Hezbollah leader says it downed Israel drone to boost deterrence

Hassan Nasrallah said Lebanon and the Lebanese people reserve the right to defend the country against Israeli attacks. (File/AFP)
Updated 10 September 2019

Hezbollah leader says it downed Israel drone to boost deterrence

  • Hassan Nasrallah said Lebanon and the Lebanese people reserve the right to defend the country against Israeli attacks

BEIRUT: Hezbollah’s leader said on Tuesday his Iran-backed movement had shot down an Israeli drone in Lebanon for the first time to strengthen deterrence against attack by arch-foe Israel.
On Monday, Hezbollah said it downed and took possession of an Israeli drone in south Lebanon after a flare-up at the border with Israel around a week ago.
The brief exchange of cross-border fire between Hezbollah and Israel marked the fiercest shelling exchange since the long-time enemies fought a deadly month-long war in 2006.
“Despite all the threats and intimidation, today we are affirming the balance of power and reinforcing the deterrent force that protects our country,” Hezbollah leader Sayyed Hassan Nasrallah said in a televised speech on Tuesday at a rally marking the Shiite Muslim ceremony of Ashura.
He added that there were no longer red lines that Hezbollah would not cross in defending Lebanon from Israeli aggression.
He said this does not mean UN Security Council Resolution 1701, which ended the 2006 war, would not be respected, but that Lebanon and its people had the right to self-defense.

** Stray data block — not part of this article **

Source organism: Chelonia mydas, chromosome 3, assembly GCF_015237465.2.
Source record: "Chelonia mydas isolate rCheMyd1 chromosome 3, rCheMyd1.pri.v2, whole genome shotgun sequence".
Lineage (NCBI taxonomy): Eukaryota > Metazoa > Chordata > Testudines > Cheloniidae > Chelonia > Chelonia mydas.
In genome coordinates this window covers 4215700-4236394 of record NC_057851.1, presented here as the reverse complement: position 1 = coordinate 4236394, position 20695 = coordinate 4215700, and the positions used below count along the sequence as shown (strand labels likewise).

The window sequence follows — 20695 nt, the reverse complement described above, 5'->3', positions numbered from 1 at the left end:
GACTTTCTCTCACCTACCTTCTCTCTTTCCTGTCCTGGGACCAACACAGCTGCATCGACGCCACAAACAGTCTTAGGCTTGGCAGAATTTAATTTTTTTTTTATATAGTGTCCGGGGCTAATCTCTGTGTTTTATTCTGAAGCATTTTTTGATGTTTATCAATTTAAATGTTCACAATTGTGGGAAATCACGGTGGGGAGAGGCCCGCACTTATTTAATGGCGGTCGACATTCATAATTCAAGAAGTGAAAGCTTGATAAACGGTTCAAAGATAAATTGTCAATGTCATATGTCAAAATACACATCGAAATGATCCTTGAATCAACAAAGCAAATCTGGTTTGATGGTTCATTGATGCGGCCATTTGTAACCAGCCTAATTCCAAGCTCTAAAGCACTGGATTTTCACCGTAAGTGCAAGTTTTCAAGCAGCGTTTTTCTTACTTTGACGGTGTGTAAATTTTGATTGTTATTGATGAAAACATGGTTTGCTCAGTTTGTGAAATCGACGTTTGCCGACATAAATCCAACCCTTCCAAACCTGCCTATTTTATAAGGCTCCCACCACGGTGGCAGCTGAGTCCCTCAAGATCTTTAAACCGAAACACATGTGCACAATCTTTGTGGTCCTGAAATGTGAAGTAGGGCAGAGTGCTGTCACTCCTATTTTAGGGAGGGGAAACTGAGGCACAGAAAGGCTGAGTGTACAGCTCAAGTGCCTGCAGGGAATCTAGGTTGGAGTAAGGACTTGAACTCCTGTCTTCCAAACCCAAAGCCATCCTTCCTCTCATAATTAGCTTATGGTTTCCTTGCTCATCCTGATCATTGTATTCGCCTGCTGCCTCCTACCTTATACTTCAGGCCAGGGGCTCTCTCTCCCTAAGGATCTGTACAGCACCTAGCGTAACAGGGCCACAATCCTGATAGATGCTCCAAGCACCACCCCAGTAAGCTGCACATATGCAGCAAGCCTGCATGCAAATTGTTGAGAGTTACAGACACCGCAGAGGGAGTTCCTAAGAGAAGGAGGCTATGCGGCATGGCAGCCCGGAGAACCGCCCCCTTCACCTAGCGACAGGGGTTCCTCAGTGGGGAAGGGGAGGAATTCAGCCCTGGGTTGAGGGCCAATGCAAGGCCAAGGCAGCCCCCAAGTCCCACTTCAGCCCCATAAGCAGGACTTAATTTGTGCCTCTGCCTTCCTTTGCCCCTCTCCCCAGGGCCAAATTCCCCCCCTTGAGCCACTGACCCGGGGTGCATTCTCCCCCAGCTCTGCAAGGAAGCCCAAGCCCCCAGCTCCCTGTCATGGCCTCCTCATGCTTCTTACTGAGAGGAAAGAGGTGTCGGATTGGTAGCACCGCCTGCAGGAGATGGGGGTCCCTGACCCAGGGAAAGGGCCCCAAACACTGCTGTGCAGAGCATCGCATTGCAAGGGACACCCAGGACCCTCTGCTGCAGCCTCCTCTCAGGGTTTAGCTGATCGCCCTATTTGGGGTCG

The resolution banned all unauthorized weapons between the Litani River in south Lebanon and the UN-monitored frontier between Israel and Lebanon.
While the heavily-armed Hezbollah has largely kept its arms out of sight and pledged respect for resolution 1701, it retains a strong presence in the south where it enjoys wide support.
Lebanon’s government has long complained to the United Nations about regular Israeli military flights in its airspace in breach of 1701.
Tensions rose in late August when two drones crashed in a Beirut southern suburb, which Hezbollah blamed on Israel and vowed to retaliate. Nasrallah has since said the flare-up ended but had launched a “new phase” between the two sides.
President Michel Aoun said on Tuesday that Lebanon was committed to 1701, which he accused Israel of violating.
“Any escalation by (Israel) will cause the collapse of stability in the border area,” Aoun said on Twitter.
Nasrallah also said on Tuesday that the expanding US global campaign of sanctions against Iran and its allies, including Hezbollah, was a form of “aggression.”
Washington last month hit the Lebanese Jammal Trust Bank and its subsidiaries with sanctions, accusing it of ties with Hezbollah, which the bank denies.
This is part of a US push in recent years to choke off Hezbollah’s funding, alongside a slew of steps against Tehran since US President Donald Trump withdrew last year from a 2015 international nuclear deal with Iran.